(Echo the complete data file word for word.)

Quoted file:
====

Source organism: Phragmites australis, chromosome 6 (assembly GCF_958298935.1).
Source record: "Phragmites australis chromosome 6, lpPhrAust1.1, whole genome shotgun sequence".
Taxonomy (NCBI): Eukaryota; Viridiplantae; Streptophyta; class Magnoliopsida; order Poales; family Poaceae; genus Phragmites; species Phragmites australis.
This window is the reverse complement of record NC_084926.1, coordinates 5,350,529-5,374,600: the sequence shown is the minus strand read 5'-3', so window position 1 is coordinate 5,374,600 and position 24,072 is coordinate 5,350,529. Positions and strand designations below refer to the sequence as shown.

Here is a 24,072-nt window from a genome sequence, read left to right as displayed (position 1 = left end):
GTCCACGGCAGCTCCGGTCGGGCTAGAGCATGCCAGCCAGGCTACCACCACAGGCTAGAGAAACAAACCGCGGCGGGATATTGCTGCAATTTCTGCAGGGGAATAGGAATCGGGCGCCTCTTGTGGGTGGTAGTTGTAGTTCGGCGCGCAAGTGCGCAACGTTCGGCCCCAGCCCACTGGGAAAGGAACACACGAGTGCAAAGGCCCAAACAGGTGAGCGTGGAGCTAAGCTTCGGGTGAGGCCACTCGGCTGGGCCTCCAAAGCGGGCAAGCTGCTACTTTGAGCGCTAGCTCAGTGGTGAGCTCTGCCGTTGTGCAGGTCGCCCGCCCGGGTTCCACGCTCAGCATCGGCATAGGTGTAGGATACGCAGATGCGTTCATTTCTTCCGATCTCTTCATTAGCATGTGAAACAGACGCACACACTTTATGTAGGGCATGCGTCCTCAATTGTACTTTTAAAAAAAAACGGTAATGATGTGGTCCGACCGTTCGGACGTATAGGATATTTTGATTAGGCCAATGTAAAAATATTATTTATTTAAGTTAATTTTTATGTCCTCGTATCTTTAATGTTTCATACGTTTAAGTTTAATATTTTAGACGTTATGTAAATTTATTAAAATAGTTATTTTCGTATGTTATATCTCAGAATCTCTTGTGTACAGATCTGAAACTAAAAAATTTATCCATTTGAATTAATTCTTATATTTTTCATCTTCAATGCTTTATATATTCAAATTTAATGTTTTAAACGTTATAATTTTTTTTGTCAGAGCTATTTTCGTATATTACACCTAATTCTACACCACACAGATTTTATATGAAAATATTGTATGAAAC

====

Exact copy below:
Source organism: Phragmites australis, chromosome 6 (assembly GCF_958298935.1).
Source record: "Phragmites australis chromosome 6, lpPhrAust1.1, whole genome shotgun sequence".
Taxonomy (NCBI): Eukaryota; Viridiplantae; Streptophyta; class Magnoliopsida; order Poales; family Poaceae; genus Phragmites; species Phragmites australis.
This window is the reverse complement of record NC_084926.1, coordinates 5,350,529-5,374,600: the sequence shown is the minus strand read 5'-3', so window position 1 is coordinate 5,374,600 and position 24,072 is coordinate 5,350,529. Positions and strand designations below refer to the sequence as shown.

Here is a 24,072-nt window from a genome sequence, read left to right as displayed (position 1 = left end):
GTCCACGGCAGCTCCGGTCGGGCTAGAGCATGCCAGCCAGGCTACCACCACAGGCTAGAGAAACAAACCGCGGCGGGATATTGCTGCAATTTCTGCAGGGGAATAGGAATCGGGCGCCTCTTGTGGGTGGTAGTTGTAGTTCGGCGCGCAAGTGCGCAACGTTCGGCCCCAGCCCACTGGGAAAGGAACACACGAGTGCAAAGGCCCAAACAGGTGAGCGTGGAGCTAAGCTTCGGGTGAGGCCACTCGGCTGGGCCTCCAAAGCGGGCAAGCTGCTACTTTGAGCGCTAGCTCAGTGGTGAGCTCTGCCGTTGTGCAGGTCGCCCGCCCGGGTTCCACGCTCAGCATCGGCATAGGTGTAGGATACGCAGATGCGTTCATTTCTTCCGATCTCTTCATTAGCATGTGAAACAGACGCACACACTTTATGTAGGGCATGCGTCCTCAATTGTACTTTTAAAAAAAAACGGTAATGATGTGGTCCGACCGTTCGGACGTATAGGATATTTTGATTAGGCCAATGTAAAAATATTATTTATTTAAGTTAATTTTTATGTCCTCGTATCTTTAATGTTTCATACGTTTAAGTTTAATATTTTAGACGTTATGTAAATTTATTAAAATAGTTATTTTCGTATGTTATATCTCAGAATCTCTTGTGTACAGATCTGAAACTAAAAAATTTATCCATTTGAATTAATTCTTATATTTTTCATCTTCAATGCTTTATATATTCAAATTTAATGTTTTAAACGTTATAATTTTTTTTGTCAGAGCTATTTTCGTATATTACACCTAATTCTACACCACACAGATTTTATATGAAAATATTGTATGAAAC